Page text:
I've had the pleasure of attending a number of signing ceremonies for bills I've sponsored, but the April 13 signing ceremony for HB-1130 was my first with Gov. John Hickenlooper holding the pen.

HB-1130, in short, strengthened regulations designed to deter the practice of stealing and selling "commodity metals," such as brass or copper. Metal theft is already illegal, but it's been a real problem at construction sites and other locations in recent years, and I believe this bill will make it more difficult for people to make money off of this dishonest practice.

The bill will require purchasers of commodity metals to sign up with the "Scrap Metal Theft Alert System," which lets purchasers know about metal thefts in their areas. Purchasers will be required to maintain documentation showing that they educate their employees about metal theft. They will be required to pay sellers with a check, not cash, for transactions of $300 or more, unless a picture of the seller is taken and kept on file.

HB-1130 also creates a "Commodity Metals Task Force." to be made up of members from law enforcement, contracting, commodity metals purchasing companies, and groups such as Colorado Municipal League and Colorado Counties, Inc. The task force will discuss the issue of metal theft and search for ways to minimize or prevent it. Rep. Kevin Priola, R-Brighton, is the House sponsor.

Gov. John Hickenlooper signs HB-1130 into law, with Rep. Kevin Priola pictured at right

Gov. Hickenlooper also signed HB-1169 into law on April 20. This bill will allow police departments of Colorado institutions of higher education, such as CU-Boulder, to share information about behavior that could lead to campus security risks with key campus administrators. Rep. Claire Levy, D-Boulder, was the House sponsor of the bill, and I was the Senate sponsor.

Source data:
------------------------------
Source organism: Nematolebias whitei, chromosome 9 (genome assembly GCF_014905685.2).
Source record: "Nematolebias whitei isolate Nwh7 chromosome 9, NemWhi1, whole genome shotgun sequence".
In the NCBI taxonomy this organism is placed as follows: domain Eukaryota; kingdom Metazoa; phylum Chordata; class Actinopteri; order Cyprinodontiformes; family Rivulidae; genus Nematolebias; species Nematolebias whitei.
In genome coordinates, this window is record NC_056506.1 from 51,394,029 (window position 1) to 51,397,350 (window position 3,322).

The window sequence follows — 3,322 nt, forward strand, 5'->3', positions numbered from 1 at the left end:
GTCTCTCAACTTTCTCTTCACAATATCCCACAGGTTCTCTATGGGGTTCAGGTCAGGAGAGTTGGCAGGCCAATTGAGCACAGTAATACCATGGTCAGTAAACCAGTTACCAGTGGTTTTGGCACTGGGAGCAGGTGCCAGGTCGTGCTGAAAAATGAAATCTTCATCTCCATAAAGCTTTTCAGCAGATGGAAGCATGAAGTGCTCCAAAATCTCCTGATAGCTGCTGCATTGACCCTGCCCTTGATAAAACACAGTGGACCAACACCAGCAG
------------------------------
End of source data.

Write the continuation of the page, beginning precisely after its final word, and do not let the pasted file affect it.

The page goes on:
The bill allows the campus officials and police to share information about issues such as threats of violence, sexual assault, emergency mental health holds or drug/alcohol detoxification. Unfortunately, we've all heard about a number of horrific campus tragedies in recent years, and this bill was carried with preventing or  minimizing similar incidents of the future in mind.

As of April 21, my SB-037, which would allow special license plates for World War II veterans, has been signed by the Senate President and Speaker of the House, and it's awaiting Gov. Hickenlooper's signature. (UPDATE: SB-037 was signed into law on April 22). Also, SB-047, which would create a new funding stream for clean technology grants, has passed a Senate third reading and will soon be introduced in the House.

The 2011 regular session is required to end on or before May 11, and bills must pass both the House and Senate by then to potentially become law. I'll continue to update this Web site as the bills continue to progress.

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